...you guys are just worried about getting "sent to the cornfield." Similar to a member being sent to Church court and being "excommunicated".

Options: ReplyQuote
Posted by: Richard Foxe ( )
Date: October 10, 2018 07:43PM


Options: ReplyQuote
Posted by: donbagley ( )
Date: October 10, 2018 07:47PM

Ha ha ha!

Options: ReplyQuote
Posted by: Beth ( )
Date: October 11, 2018 12:16AM


Options: ReplyQuote
Posted by: catnip ( )
Date: October 10, 2018 07:49PM

I just HAD to watch the one with Telly Savalas and the talking doll! One of my favorites.

Maybe I can find the one with a very young William Shatner seeing a creature on an airplane wing. . .

For the longest time, my mother insisted that it was "about monsters," and that it would give me nightmares. Then I managed to get Dad hooked on one of the episodes. From then on, he and I watched it together, every week. I remember saying, "It's like taking something ordinary, and then asking,'what if?' " Dad thought that was a good summary.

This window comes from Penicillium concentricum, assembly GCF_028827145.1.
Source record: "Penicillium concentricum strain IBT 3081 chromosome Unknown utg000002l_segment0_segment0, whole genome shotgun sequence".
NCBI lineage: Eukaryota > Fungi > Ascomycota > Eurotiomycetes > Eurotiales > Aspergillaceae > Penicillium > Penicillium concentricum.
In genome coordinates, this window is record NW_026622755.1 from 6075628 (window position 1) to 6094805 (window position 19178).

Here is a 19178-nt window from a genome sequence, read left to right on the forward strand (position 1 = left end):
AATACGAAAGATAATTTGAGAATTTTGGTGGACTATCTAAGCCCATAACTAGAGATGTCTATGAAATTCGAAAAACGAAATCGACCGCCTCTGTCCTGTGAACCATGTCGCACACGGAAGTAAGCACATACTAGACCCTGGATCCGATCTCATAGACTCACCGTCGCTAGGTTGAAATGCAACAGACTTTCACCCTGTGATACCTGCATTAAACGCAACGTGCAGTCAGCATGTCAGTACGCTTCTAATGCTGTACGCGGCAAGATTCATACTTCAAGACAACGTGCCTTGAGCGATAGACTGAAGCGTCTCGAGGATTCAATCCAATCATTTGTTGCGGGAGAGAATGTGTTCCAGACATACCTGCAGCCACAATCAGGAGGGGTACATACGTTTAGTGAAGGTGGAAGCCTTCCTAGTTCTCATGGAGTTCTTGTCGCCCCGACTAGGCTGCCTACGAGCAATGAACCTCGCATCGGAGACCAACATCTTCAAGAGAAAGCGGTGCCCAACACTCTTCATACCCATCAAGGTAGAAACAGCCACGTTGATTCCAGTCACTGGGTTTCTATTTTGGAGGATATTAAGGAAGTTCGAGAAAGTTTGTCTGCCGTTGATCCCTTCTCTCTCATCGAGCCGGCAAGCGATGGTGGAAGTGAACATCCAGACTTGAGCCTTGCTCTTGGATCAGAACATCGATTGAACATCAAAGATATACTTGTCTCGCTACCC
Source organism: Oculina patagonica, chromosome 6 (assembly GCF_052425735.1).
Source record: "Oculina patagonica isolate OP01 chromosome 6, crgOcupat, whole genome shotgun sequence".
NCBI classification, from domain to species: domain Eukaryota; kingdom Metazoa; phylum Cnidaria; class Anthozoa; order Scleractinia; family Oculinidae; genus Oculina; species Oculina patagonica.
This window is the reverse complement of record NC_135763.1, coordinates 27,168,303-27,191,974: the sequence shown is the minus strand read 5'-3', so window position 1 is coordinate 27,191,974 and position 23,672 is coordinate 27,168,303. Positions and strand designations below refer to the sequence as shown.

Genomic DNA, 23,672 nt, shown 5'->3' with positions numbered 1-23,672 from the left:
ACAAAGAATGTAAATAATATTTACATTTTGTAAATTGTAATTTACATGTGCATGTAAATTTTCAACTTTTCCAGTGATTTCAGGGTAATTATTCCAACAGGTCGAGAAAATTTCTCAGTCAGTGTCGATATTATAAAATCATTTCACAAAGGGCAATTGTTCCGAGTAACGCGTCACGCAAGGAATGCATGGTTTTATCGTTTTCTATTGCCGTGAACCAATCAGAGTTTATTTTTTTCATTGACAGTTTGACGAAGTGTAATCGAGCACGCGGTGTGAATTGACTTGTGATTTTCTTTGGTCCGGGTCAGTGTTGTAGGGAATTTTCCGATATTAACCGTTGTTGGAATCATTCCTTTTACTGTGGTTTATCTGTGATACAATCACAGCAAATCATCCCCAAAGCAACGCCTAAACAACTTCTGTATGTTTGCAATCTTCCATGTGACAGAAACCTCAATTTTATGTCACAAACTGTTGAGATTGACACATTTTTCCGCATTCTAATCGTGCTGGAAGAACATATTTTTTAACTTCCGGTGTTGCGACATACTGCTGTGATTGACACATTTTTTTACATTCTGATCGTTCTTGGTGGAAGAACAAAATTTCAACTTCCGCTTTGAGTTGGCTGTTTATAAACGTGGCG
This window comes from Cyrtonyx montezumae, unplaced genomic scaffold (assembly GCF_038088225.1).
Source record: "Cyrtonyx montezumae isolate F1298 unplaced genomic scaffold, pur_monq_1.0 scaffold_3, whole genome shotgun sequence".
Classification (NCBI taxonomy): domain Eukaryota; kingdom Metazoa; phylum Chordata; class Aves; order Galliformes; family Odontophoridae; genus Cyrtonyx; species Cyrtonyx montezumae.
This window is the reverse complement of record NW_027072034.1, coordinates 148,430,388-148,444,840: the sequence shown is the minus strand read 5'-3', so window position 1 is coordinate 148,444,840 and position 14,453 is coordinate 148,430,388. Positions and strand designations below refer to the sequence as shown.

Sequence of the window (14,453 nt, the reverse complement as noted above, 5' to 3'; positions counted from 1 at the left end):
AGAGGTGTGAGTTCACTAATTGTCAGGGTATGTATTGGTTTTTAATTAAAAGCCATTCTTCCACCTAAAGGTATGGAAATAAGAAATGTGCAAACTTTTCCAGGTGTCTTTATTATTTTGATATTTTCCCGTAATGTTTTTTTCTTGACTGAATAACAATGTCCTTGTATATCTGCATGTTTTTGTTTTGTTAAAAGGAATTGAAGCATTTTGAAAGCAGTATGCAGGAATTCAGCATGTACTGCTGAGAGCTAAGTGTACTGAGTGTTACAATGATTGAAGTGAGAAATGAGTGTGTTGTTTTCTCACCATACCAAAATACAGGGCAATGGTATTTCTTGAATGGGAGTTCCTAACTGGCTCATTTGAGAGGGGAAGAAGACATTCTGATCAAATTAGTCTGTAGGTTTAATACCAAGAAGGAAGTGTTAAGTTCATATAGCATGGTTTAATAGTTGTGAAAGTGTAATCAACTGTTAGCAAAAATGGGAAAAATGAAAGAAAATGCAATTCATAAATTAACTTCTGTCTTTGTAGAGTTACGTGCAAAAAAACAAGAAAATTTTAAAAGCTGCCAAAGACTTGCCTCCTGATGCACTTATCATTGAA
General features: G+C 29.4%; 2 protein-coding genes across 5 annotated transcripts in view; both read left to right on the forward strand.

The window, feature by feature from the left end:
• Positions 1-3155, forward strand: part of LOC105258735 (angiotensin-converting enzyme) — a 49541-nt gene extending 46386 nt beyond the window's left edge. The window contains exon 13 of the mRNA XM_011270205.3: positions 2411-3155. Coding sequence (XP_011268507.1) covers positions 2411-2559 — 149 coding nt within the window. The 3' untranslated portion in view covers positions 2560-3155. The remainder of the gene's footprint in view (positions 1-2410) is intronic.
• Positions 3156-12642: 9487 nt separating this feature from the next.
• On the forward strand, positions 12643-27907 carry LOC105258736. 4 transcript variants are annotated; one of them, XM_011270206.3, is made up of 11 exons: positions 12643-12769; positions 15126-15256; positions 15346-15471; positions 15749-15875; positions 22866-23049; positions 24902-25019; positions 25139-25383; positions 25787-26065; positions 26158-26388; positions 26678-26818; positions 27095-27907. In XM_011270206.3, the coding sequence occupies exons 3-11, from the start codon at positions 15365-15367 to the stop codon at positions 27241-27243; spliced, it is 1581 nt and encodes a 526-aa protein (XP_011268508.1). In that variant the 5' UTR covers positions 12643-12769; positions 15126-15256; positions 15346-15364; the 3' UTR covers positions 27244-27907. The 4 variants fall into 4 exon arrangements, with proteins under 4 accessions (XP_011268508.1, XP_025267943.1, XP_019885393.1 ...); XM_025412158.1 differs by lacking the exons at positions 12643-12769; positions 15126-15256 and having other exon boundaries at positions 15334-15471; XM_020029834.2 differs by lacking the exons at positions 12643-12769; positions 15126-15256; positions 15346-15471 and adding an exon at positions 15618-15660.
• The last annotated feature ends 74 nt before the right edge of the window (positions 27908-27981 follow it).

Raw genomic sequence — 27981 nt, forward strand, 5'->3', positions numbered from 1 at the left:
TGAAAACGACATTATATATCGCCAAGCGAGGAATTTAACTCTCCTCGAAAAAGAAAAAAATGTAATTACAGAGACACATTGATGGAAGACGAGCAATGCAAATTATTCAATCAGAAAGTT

Options: ReplyQuote
Options: ReplyQuote
Posted by: catnip ( )
Date: October 11, 2018 04:26PM

Thank you! It was an abridged version, but it captured the important stuff!!

Options: ReplyQuote
Posted by: Chicken N. Backpacks ( )
Date: October 10, 2018 09:29PM

After watching GC, I think several of the GA's have already been turned into talking heads on a spring.

"You're a bad man! You're a very bad man!!"

Options: ReplyQuote
Posted by: Greyfort ( )
Date: October 10, 2018 11:49PM

As soon as I saw the title, I knew it had to be this episode.

It's one of the episodes that will stick in your mind. It's easy to wish that you could be Samantha Stevens, twitch your nose and make anything happen.

But what would really happen if we could do that?